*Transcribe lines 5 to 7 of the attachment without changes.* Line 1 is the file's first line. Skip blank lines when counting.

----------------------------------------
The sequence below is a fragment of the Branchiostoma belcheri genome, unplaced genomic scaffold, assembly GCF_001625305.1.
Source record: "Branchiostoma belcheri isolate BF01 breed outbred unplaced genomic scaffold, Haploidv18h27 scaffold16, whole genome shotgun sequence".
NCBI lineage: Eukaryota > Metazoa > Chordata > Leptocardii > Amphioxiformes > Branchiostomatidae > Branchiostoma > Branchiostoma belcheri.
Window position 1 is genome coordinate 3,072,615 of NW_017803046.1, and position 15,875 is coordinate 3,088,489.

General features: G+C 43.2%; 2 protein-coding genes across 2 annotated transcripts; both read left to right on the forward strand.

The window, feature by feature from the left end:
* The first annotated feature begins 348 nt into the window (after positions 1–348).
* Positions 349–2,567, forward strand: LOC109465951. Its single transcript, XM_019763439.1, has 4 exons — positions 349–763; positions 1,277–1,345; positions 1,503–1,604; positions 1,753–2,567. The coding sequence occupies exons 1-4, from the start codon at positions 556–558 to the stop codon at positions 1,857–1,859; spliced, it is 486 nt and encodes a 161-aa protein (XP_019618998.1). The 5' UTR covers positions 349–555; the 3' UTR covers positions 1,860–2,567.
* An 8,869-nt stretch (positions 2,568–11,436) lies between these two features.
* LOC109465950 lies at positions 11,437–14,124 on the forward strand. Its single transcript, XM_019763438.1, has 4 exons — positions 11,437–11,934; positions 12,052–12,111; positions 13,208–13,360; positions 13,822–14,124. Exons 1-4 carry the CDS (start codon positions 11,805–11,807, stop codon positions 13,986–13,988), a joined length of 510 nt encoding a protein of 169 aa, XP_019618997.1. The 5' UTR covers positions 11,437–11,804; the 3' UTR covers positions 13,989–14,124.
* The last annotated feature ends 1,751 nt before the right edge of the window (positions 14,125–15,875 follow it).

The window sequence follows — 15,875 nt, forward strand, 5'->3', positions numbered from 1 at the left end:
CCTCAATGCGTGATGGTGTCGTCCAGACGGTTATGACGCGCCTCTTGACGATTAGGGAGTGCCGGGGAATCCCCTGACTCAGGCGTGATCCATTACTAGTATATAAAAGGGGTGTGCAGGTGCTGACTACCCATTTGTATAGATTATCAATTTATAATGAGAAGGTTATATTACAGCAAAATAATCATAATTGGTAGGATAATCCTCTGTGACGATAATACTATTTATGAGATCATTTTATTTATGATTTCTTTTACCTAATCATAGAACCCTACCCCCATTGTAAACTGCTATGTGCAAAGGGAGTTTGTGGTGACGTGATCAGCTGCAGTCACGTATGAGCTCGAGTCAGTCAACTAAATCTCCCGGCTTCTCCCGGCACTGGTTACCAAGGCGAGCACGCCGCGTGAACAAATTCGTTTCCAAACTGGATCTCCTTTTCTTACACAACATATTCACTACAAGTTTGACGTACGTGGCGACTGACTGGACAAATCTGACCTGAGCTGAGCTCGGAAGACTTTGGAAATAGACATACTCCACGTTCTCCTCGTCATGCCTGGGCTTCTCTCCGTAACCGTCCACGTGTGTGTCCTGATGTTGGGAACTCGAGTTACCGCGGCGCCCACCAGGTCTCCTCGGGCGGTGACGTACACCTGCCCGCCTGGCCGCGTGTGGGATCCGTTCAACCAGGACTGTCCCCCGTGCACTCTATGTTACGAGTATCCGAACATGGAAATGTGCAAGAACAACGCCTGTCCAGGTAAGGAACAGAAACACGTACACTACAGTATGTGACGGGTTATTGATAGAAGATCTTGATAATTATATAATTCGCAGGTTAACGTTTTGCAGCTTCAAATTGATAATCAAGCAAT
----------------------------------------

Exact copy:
General features: G+C 43.2%; 2 protein-coding genes across 2 annotated transcripts; both read left to right on the forward strand.

The window, feature by feature from the left end:
* The first annotated feature begins 348 nt into the window (after positions 1–348).